Jul 29 2016
For decades researchers have been exploring various ways to force hydrogen into a metallic state. In materials science, a metallic state of hydrogen is considered as a holy grail as it could be used for superconductors - materials that do not possess any resistance to the flow of electrons - which improves electricity transfer efficiency significantly.
A team of researchers headed by Carnegie’s Viktor Struzhkin have experimentally developed a new group of materials by mixing hydrogen with sodium. This could revolutionize the superconductivity landscape and could be used for hydrogen-fuel cell storage.
Their research has been published in Nature Communications.
It had been estimated that some hydrogen-rich compounds that possess several atoms of hydrogen with alkali metals such as potassium, lithium, or sodium, could offer a new chemical approach to modify the electronic structure of the compound. This could pave the way to metallic high-temperature superconductors.
The challenge is temperature. The only superconductors that have been produced can only exist at impractically cold temperatures. In recent years, there have been predictions of compounds with several atoms of hydrogen coupled with alkali metals that could exist at more practical temperatures. They are theorized to have unique properties useful to superconductivity.
Viktor Struzhkin, Carnegie
Recently, those estimations have been confirmed. The Struzhkin team included Carnegie researchers Duck Young Kim, Elissaios Stavrou, Takaki Muramatsu, Ho-Kwang Mao, and Alexander Goncharov, with researchers from other institutions.
The team used theory to direct their experiments and measured the samples using a technique (X-ray diffraction) that reveals the atomic structure, and a technique (Raman spectroscopy) that identifies molecules by properties, such as their minute vibrations and rotations. In theory, the sodium/hydrogen material under pressure would remain stable, possess metallic features and unique structures, and display superconducting properties.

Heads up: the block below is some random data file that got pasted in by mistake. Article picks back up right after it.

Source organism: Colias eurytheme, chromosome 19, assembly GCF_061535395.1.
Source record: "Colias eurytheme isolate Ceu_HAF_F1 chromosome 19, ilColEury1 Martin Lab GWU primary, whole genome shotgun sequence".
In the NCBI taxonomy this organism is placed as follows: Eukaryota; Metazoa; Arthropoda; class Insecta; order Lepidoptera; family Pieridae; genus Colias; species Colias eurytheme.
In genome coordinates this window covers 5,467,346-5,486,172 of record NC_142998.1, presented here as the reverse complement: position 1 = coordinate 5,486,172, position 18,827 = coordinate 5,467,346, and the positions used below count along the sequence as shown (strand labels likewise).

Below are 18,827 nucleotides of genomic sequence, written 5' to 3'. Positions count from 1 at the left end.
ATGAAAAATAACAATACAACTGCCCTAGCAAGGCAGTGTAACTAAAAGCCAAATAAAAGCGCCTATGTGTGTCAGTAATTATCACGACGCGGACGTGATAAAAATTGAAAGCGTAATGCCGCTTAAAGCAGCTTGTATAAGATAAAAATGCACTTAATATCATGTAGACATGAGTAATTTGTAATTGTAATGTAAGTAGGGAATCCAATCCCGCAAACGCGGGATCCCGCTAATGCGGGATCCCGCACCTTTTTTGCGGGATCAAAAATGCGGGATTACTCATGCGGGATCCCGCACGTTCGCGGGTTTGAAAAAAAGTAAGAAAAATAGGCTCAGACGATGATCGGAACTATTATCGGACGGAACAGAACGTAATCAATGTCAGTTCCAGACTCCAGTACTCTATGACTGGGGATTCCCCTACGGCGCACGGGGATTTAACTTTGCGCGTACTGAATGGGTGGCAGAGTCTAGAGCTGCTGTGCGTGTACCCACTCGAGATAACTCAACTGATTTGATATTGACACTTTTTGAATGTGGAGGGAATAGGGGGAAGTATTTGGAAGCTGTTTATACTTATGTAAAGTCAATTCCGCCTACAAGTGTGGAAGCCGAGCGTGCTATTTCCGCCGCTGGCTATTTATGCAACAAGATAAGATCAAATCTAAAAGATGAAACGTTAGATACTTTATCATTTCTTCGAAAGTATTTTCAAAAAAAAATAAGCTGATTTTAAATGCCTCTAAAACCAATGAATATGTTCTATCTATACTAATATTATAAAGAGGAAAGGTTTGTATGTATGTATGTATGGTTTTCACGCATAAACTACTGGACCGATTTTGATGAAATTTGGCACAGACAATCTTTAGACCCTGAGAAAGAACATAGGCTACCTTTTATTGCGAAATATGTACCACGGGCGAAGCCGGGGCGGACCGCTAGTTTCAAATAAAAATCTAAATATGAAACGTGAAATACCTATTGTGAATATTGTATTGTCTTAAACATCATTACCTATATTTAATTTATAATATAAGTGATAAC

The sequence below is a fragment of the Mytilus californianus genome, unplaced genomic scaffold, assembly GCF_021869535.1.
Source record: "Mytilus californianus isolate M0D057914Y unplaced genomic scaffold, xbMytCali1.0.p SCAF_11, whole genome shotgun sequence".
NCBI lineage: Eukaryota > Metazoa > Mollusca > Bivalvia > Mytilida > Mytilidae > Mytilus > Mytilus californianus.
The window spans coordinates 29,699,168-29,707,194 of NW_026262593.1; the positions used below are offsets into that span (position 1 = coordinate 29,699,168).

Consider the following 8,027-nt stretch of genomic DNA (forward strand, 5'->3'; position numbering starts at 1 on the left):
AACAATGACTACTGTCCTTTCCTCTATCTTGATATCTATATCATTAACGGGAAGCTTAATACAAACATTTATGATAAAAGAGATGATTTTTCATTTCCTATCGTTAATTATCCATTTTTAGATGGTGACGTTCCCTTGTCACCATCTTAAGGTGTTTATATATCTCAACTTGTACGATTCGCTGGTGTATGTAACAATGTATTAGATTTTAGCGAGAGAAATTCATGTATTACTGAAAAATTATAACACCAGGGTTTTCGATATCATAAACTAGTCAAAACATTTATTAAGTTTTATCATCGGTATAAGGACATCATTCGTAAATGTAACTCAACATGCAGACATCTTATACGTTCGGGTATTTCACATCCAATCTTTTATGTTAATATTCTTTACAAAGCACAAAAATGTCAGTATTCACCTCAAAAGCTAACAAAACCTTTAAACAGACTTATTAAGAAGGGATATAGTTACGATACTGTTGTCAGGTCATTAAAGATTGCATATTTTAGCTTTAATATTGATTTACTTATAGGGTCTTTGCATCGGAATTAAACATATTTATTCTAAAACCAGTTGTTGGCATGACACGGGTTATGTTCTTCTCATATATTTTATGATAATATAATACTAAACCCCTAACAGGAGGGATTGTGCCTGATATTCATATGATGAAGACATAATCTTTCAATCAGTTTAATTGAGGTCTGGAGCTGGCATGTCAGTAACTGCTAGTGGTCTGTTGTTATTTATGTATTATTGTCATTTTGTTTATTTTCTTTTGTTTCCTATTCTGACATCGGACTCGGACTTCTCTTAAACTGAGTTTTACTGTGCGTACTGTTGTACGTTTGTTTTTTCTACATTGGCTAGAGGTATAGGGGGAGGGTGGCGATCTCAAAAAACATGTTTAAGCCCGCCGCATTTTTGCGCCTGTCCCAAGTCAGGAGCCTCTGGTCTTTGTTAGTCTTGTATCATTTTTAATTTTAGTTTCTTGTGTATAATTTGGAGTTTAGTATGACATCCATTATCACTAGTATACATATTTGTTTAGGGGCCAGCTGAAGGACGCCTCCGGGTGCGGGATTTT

The team performed high-temperature/high-pressure experiments. Matter under these severe conditions can morph into new structures possessing new properties. They squeezed sodium and lithium samples in a diamond anvil cell to great pressures and using a laser they heated the samples.
At pressures between 30 - 40 GPa and temperatures of approximately 2000 K, they noticed structures of “polyhydrides,” sodium with three hydrogen atoms (NaH3) and sodium with seven atoms of hydrogen (NaH7 ) —in very rare configurations. Three negative charged hydrogen atoms in the NaH7 material were in a sequence and resembled 1D hydrogen chains, which is a new phase that is extremely different from pure hydrogen.
This configuration was originally predicted to exist in 1972, more than 40 years ago. It turns out that our experiments are in complete agreement with the theory, which predicted the existence of NaH3. The bonus is that we also observed the compound with seven hydrogen atoms.
Duck Young Kim, Carnegie
Struzhkin reflected, “Further work needs to be done to see if materials in this class can be produced at lower temperatures and pressures. But this new class of matter opens up a whole new world of possibilities.”